"That's the way!" said Vonnegut, launching the spinning volleyball into the air before popping it across the top of the net with ease. Calandra returned the serve and the game was on until Alex dove sideways and missed with a resounding splash.

Everybody laughed, and Alex tossed the ball to me.

Still gripping the edge, I caught the ball and batted it away in one fluid motion.

Almost immediately, the other "side" complained.

"No fair! Herman's got better reflexes than us," said Calandra.

It's true. Super-human abilities were my default setting. "No problem," I bragged, adjusting my internal settings. "I can turn those attributes off."

"Do you have settings for these lights?" asked Alex. "I got blinded that time."

"Naturally," I said, dimming things down a bit. "The entire station is routed through me."

"More of Daws' brainy work?" said Leesa.

"Oh, leave it be," said Alex. "Thanks, Herman."

I bowed, only to be hit on the back of the head with the ball. When I turned toward the attack, I saw Calandra smiling with mischievous glee.

"I don't like Daws," said Calandra. "My dad says he's a crackpot."

"Some of his ideas may seem impractical," I said. "But the bottom line is—"

"The bottom line is they work," said Vonnegut, now coming up beside me to serve the ball back across the net.

Calandra moved to intercept and again punched the ball in my direction where, unfortunately, it struck a loose servo-module in my neck.

I'd been pestering Daws to fix it for weeks.

Of course, there was no real damage. Just like human beings, I have dozens of redundant systems to compensate for small injuries.

That said, the bright, crackling light effect that followed had a rather mesmerizing effect on the children.

"Whoa," said one of the Marta twins, "did y'all see that?"

"It's nothing," I said, still holding fast to the blue pool rim. "I assure you, I—"


Again, Calandra had sent the ball my way, this time knocking aside a small gyroscopic rotor in my shoulder with a brilliant orange popping effect.

"Far-freaking-out," said Vonnegut, quickly retrieving the ball. "You didn't tell us you were a walking light show."

Before I could respond, he rose out of the water and, with both arms, drove the ball into my face.

Such a surprise, coupled with the faulty gyro set me adrift in the water.

As my head went under, another series of blue and green crackling lights went off, rewarding Vonnegut's bad behavior and spurring on the others.

"Awesome! Hit him some more," said Calandra.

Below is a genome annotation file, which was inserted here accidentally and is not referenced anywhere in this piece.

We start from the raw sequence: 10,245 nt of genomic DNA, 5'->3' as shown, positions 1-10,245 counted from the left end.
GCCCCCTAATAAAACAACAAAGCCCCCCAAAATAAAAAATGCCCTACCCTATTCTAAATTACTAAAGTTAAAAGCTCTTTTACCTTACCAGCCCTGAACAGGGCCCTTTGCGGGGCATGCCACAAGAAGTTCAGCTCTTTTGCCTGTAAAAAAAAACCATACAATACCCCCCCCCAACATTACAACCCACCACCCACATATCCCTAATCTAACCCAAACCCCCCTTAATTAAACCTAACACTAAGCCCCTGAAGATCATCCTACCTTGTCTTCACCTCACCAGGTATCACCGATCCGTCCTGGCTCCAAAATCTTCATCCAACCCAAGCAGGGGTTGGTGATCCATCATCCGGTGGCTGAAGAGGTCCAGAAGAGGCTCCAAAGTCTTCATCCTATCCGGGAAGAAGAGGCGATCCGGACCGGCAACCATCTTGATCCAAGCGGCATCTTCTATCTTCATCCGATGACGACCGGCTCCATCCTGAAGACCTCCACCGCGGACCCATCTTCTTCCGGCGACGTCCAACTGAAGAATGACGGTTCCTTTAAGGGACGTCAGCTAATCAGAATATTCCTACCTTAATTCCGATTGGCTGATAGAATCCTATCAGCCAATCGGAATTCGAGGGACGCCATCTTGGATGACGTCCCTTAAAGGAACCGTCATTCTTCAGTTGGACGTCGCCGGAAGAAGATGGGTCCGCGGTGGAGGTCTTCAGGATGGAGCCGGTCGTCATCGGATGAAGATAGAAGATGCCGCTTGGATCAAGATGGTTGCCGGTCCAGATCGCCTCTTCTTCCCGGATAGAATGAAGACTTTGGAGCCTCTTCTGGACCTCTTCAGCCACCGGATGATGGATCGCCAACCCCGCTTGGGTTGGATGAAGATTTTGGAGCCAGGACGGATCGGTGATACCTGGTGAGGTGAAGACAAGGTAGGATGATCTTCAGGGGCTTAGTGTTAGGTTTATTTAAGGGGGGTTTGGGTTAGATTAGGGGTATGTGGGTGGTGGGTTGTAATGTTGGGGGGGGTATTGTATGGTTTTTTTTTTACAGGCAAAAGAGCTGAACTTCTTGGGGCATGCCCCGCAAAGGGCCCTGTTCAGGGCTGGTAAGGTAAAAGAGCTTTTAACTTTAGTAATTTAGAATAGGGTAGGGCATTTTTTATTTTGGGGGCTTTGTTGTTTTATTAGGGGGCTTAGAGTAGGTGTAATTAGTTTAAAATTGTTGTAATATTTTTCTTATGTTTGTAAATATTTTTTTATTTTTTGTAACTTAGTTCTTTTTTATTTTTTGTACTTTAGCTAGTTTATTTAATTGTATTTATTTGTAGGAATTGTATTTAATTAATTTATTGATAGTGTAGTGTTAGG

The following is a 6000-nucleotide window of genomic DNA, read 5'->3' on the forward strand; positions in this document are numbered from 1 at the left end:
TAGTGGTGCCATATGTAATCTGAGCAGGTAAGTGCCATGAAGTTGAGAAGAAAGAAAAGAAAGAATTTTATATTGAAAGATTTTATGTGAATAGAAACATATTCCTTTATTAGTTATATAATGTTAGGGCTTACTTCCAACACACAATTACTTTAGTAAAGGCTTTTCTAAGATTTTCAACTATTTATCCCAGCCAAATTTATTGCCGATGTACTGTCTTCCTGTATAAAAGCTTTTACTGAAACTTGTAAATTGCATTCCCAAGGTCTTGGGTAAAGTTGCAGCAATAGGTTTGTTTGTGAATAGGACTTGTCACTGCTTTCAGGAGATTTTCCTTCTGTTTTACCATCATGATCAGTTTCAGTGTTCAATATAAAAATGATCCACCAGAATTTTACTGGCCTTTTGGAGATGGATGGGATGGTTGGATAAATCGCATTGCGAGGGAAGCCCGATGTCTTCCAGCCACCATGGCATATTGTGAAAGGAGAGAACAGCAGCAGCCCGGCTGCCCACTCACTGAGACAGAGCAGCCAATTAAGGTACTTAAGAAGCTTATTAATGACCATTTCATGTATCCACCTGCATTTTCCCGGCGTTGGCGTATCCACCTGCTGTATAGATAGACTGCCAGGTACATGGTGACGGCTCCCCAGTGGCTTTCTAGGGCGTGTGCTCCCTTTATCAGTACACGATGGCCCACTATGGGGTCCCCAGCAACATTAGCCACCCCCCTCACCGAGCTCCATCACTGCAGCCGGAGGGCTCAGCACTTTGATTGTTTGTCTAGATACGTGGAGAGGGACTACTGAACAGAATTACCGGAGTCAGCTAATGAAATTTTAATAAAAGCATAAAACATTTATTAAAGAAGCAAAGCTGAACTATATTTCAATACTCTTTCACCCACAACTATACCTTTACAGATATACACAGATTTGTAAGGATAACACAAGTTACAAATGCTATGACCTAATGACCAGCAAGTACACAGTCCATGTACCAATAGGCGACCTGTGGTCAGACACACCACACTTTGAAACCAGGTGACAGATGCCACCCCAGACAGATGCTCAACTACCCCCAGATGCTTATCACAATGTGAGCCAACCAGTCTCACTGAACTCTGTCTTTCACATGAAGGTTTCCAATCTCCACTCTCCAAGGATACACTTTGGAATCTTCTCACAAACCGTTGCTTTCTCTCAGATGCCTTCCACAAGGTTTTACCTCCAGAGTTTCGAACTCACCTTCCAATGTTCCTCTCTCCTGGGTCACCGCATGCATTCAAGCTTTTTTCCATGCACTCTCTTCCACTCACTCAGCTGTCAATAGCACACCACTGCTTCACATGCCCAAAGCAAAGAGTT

"Make it pop red again," said Alex.

Vonnegut hit me with the ball. Then again.

"Oh yeah! Hit him! Harder!"

And then all of them were around me treading fast in a circle, pushing me under the water where my circuits cracked and warning lights exploded, hitting, kicking, hitting …

The water churned, and I remembered an old earth story about sharks and blood in the water.

At some point, I stopped trying to right myself.

There was no climax to the beating I took.

No ultimate implosion or short-circuit that I could detect.

One minute I was attempting to reach the side of the pool without harming the children, the next I was floating in a pleasant void.

I could still hear my attackers.

"Kick the shit out of him!"

But their angry words came from a long way away, and I found myself rather peacefully reflecting on the situation, my cracked exterior burned away, my insides filling with water, bloating, bursting.

I floated in a sort of pleasant haze.

Nothing to push against.

If this was death, it wasn't so bad after all.

And then the blue pod lights at the bottom of the pool winked out one by one.

Far away, I heard Vonnegut's whining.

"Hey! What's going on? Why are the lights going out?"

I would've been pleased to have told him. If only I was able.

Then a siren rang.

"It's the life support warning," cried Calandra.

Yes it is, I thought, dreaming of the stars above, the planet below.

It is indeed the life support. A delicate balance of oxygen and nitrogen and artificial pressures and gravity … all tied in to me.

All funneled—rather impractically, I now thought—through me.

"That idiot Daws!" said Leesa. "I told you!"

And then in a millisecond, the gravity went and 47,000 gallons of water, along with everything else not bolted down rushed into the trembling walls, ceiling, and glass windows, bursting out into an immense, airless void.

Where there was nothing to push against.

Nothing at all.

Copyright © 2017 Richard Prosch.

Richard Prosch

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Nothing to Push Against